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DNR Asks Iowans to be Air Aware

DES MOINES — As temperatures warm and Iowans head outdoors, they can usually count on good air quality. In fact, Iowa’s air quality has significantly improved. Since 1990, sulfur dioxide emission have decreased by 60 percent and nitrogen oxides are down 43 percent, while the number of emission sources, the population and the number of industries have increased.

The DNR encourages residents to celebrate air quality improvements during Air Quality Awareness Week, May 2 to 6, and to learn more about their air.

While there is much to celebrate, there are days when local air quality could pose health risks to sensitive populations.

Just two weeks ago, air quality in western Iowa deteriorated as fires in Kansas’ Flint Hills blew smoke northeast into the Omaha area. Some Iowans along the Missouri River noticed the haze. If they had checked the Air Quality Index, they would have noticed some yellow and orange areas.

Checking www.iowadnr.gov/aqi is easy. The color-coded map estimates health effects associated with current levels of ozone and particulate matter. While it was mostly green on April 13, indicating good air quality, yellow and orange colors showed moderate to unhealthy air in western and southeast Iowa.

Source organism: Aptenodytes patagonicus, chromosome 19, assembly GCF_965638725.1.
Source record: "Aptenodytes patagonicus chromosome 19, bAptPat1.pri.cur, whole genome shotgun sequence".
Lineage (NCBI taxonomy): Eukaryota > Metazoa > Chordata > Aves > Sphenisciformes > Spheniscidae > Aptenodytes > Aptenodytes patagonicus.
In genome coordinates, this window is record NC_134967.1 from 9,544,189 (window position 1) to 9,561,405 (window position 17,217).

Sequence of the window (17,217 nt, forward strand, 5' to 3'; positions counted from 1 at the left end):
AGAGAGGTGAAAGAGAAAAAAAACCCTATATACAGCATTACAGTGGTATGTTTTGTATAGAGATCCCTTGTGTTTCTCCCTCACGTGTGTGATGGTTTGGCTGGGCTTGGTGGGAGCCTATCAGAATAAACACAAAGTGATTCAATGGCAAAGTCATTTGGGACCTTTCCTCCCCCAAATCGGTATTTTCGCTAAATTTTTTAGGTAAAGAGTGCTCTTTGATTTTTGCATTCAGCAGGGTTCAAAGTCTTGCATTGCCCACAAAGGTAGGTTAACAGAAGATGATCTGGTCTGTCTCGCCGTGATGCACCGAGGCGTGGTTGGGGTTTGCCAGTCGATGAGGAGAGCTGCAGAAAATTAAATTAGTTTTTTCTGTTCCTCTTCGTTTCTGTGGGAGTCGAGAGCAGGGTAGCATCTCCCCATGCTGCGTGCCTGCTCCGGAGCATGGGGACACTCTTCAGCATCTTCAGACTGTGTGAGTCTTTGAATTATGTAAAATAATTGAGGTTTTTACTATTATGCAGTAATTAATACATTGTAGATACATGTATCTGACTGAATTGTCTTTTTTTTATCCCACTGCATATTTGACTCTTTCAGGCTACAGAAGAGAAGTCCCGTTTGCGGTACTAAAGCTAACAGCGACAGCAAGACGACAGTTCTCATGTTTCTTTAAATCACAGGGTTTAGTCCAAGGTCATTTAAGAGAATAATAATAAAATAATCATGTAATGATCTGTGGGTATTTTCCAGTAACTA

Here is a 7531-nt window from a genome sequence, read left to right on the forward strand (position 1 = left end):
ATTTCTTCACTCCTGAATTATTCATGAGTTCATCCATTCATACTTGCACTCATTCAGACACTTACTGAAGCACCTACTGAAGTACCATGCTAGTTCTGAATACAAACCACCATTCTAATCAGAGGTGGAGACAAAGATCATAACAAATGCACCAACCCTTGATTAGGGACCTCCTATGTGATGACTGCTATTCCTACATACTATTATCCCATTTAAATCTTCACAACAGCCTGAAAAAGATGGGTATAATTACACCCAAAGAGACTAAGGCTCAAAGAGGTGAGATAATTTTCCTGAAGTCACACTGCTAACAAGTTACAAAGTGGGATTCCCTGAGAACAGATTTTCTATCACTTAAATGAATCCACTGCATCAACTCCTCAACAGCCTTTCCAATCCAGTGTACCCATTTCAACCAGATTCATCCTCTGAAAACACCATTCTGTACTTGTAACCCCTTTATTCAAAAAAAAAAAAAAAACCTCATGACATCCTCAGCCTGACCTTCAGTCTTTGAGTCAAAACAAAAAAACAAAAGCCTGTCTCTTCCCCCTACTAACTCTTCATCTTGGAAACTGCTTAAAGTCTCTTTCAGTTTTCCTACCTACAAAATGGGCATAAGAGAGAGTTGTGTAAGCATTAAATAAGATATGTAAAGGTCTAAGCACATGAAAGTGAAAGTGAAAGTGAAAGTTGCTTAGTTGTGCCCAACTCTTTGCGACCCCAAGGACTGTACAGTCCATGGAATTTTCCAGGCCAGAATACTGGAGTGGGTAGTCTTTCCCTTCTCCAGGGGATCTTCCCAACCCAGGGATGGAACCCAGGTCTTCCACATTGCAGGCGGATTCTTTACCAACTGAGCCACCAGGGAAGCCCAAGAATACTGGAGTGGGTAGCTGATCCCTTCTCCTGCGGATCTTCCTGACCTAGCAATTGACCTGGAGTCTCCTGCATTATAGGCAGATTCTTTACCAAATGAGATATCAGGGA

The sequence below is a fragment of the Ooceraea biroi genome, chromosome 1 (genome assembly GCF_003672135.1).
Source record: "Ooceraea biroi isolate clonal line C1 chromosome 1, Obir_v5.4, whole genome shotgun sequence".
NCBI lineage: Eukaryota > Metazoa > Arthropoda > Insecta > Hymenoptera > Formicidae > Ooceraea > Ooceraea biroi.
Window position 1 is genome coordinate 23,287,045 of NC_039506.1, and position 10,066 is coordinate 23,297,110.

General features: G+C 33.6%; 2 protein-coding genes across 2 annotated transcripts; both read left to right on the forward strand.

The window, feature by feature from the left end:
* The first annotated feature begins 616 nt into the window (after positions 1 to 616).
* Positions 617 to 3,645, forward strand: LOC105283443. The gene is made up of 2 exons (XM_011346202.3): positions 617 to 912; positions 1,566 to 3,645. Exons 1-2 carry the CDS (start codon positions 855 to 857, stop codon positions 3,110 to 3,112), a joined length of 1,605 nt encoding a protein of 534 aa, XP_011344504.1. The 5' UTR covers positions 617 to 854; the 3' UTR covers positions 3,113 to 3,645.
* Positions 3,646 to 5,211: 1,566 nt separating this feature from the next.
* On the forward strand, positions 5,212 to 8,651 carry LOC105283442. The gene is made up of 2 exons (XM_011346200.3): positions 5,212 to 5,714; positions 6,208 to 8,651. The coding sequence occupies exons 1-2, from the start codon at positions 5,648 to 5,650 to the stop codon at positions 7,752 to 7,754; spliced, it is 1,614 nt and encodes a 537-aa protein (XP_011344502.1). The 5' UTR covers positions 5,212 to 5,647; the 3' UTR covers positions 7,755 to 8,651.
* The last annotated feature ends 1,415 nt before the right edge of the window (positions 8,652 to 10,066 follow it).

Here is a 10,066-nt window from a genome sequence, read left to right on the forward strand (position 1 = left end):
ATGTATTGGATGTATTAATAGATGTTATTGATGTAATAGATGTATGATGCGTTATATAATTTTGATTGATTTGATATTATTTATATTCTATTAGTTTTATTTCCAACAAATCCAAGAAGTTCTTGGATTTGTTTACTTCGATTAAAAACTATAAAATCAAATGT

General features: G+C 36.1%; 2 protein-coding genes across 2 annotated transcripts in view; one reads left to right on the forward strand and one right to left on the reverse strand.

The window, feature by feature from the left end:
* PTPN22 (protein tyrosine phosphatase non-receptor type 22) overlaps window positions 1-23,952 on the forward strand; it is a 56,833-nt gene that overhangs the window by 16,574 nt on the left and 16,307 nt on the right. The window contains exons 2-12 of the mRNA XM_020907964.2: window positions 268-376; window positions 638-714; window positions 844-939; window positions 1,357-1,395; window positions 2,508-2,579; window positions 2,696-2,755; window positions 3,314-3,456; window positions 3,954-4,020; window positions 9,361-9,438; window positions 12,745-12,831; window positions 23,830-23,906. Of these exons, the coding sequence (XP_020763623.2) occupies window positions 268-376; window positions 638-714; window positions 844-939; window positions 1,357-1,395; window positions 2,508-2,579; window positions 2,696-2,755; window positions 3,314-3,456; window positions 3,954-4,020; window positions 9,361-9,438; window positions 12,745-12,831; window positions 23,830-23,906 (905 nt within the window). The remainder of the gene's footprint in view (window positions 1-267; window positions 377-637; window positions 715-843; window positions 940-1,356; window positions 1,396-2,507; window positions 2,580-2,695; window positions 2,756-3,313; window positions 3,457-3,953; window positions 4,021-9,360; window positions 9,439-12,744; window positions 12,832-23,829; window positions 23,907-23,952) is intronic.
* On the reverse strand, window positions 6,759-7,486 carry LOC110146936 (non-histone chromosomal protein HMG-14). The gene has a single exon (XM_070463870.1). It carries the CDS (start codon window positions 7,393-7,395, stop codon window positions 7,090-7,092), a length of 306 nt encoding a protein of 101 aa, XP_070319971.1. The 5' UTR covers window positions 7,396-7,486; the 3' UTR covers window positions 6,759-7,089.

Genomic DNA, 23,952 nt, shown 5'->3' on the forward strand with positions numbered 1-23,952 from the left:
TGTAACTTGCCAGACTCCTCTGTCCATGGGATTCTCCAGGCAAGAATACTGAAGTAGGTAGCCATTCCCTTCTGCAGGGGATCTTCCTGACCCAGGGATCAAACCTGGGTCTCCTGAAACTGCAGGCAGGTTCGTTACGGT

The orange areas caution sensitive groups like the elderly, children and those with heart or lung diseases to limit strenuous outdoor activities. As temperatures climb, ozone levels begin to rise, too. This colorless gas is most likely to affect those who love outdoor activities or work outdoors, because the more active they are, the faster and deeper they breathe, and the more ozone they inhale.

So, while unhealthy air doesn’t happen often, it pays to check air quality before planning outdoor activities.

Find out more about air quality trends and real time monitoring data at www.iowadnr.gov/airmonitoring.

For current levels of ozone, particulate, sulfur dioxide, carbon monoxide and nitrogen dioxide, check the Polk County, Linn County and State Hygienic Laboratory websites:

Some large cities also forecast air quality. Find these forecasts at www.airnow.gov. To see the forecast for the Omaha-Council Bluffs area, search the state of Nebraska, and then choose Omaha.

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